The superstar syndrome: When will the advertising world learn that high finance and profile does not mean high class on the global scale? And when will putative stars learn that if anything is going to set them up for a fall, it is appearing in a high-production advertisement? This tournament proved that World Cup success is delivered by teams and not individuals, and the likes of Rooney, Ronaldo and Messi failed as their teams did, with the first two performing nowhere near their club standards. Two less marketable players, Diego Forlan and Andres Iniesta, took the eventual plaudits; two players who are professionals first and marketable commodities second.
Written off too early: A drab first set of matches had critics prematurely reaching for the brickbats while ignoring the fact that most coaches set the target of not losing their first game. Irony indeed, then, that a team that lost its first match went on to win the whole thing. The Jabulani, the location, the pitches were all blamed, and then largely forgotten once the competition began in earnest with a set of rousing encounters.
A club mentality is a strong mentality: If we set aside the horrors of their final encounter, an examination of the Spanish and Dutch show that continuity is key to success. The Netherlands made the most of its limited resources, while Spain made the most of the richness of its resources, with some suggesting it did not even reach its potential here. What the teams shared was a common purpose in which egos were set aside. Barcelona and Real Madrid might be one of the world's great rivalries, but that was sidelined by Spain in favor of a team ethic. England and France's collapses after ego-driven factions threw up irreparable fault lines showed just how not to do it. And good riddance to them, too.
This time for Africa? The legacy of this tournament for the hosts has been a significant improvement in infrastructure, with major roads improved and a number of freshly built stadia. We await to see how long such benefits will be reaped, but the real gift the South Africans gave to this tournament was their welcome. The enthusiasm and determination to prove themselves as hosts was incredibly heartening, and, though organization could often struggle, it was a far better policy to accept that everyone was doing their best and that problems would eventually be sorted out. The country has made many new friends.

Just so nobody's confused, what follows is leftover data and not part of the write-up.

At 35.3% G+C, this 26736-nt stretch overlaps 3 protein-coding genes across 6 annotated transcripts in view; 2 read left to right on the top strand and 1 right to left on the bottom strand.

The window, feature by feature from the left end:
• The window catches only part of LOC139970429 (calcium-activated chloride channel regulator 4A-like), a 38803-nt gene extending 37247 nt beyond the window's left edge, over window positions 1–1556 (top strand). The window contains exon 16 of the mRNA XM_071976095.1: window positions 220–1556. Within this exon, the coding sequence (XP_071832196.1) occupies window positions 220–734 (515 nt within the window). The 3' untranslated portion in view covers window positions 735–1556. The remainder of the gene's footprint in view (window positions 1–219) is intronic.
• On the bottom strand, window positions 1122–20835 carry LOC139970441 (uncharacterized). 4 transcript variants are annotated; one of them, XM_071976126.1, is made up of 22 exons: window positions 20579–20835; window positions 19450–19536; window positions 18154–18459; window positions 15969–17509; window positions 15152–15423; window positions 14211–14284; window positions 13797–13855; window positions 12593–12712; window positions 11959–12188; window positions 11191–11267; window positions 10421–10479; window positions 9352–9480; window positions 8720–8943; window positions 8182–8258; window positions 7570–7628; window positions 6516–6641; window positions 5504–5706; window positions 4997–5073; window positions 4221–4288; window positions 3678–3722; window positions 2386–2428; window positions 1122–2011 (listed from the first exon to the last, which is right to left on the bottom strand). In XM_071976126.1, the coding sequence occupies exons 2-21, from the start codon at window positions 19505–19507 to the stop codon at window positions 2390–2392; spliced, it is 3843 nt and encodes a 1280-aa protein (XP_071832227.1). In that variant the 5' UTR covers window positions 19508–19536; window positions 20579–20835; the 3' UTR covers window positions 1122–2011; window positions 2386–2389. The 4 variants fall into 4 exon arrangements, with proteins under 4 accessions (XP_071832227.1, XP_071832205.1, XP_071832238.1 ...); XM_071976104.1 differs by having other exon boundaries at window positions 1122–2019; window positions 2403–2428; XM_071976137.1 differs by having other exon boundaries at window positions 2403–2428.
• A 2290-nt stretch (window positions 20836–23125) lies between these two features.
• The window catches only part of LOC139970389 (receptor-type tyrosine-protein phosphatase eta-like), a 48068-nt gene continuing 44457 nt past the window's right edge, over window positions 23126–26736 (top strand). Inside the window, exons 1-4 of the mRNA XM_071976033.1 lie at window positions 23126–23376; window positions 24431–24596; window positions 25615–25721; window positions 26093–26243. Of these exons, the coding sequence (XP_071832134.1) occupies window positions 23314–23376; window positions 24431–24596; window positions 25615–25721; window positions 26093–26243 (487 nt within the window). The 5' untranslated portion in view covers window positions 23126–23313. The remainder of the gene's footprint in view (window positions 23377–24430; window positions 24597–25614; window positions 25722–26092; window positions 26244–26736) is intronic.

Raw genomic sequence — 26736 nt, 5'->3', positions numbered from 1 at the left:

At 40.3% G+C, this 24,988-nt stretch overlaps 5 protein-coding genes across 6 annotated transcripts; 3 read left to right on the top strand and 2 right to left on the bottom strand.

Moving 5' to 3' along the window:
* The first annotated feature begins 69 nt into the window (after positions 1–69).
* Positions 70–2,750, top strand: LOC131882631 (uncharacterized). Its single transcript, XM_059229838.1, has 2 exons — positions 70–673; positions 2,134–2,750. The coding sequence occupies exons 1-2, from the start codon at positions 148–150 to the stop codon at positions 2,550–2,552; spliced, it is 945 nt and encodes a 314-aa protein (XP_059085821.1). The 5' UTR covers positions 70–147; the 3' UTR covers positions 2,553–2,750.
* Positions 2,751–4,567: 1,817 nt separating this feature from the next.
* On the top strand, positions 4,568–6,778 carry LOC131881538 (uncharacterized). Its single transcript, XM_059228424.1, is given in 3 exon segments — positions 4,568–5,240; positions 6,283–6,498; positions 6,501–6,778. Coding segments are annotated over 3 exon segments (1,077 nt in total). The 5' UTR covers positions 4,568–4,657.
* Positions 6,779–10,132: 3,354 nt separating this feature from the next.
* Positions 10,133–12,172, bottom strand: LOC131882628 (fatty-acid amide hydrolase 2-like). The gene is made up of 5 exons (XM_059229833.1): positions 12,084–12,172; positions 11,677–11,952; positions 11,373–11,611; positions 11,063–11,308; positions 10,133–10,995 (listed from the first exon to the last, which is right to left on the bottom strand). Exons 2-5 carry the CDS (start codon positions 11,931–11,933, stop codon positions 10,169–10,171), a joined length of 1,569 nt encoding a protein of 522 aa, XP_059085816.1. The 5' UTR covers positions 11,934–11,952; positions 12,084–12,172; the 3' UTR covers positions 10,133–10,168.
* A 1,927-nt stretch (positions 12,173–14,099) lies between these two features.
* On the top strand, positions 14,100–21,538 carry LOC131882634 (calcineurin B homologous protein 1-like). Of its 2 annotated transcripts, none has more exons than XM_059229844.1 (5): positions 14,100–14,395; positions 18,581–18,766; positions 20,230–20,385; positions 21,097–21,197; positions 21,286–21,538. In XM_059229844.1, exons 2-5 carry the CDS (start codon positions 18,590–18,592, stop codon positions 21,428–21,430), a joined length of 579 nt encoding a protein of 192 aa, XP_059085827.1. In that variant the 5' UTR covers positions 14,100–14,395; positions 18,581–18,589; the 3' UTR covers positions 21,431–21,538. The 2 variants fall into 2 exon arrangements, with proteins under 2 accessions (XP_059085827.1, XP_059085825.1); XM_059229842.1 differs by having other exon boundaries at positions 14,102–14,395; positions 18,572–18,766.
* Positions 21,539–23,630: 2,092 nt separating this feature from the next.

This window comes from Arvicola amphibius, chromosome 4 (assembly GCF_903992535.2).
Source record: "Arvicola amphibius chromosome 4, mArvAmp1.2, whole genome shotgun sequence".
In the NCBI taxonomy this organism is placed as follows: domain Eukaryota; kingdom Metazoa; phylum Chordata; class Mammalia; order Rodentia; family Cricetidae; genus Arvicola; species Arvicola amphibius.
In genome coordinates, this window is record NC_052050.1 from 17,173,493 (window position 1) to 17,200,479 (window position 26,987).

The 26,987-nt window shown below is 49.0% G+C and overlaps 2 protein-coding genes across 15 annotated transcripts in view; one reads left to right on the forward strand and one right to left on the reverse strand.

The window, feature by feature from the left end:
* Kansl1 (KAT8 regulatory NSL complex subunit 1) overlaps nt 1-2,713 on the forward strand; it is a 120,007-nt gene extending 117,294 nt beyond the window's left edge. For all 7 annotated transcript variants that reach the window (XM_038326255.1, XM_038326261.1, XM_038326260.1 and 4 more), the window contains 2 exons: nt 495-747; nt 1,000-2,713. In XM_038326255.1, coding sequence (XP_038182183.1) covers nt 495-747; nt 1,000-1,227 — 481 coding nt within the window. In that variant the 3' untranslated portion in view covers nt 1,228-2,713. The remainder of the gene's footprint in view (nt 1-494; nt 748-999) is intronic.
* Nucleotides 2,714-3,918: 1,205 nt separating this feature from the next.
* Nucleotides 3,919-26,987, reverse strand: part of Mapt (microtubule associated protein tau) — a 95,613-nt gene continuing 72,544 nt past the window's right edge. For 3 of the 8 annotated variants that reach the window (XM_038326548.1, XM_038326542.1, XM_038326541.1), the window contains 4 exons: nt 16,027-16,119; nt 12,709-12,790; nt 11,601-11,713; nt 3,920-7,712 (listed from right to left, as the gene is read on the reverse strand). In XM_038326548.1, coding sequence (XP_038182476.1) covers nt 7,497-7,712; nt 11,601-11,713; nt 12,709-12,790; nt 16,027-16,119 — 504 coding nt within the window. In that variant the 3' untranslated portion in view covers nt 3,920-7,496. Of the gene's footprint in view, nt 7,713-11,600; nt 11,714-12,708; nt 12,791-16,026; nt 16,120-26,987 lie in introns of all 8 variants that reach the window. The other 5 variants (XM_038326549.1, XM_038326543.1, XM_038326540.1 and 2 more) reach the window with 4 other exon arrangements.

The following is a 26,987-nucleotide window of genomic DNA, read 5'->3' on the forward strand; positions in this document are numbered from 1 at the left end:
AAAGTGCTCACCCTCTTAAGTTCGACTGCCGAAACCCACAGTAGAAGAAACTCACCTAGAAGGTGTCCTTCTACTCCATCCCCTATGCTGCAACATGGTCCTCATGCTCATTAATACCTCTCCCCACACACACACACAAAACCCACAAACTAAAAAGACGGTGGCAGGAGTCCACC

Lessons learned? Brazil in 2014 will provide different challenges, but many similarities, too. Its social structure is similarly stretched all the way from ridiculous wealth to rank poverty, so FIFA and organizers must try harder to include the second group while winning the lucre of the first. And the touring nature of each team at a World Cup should be put to a stop. An England fan needed to travel from Rustenberg to Cape Town to Port Elizabeth to Bloemfontein just to watch his team disappoint. Groups should be awarded to a base, as used to happen at World Cups.
All ideas just jotted down on a Monday morning that seems empty without a World Cup. Normal life will soon be returned to, but the experiences shall be cherished forever. Farewell, South Africa, and thanks for having me.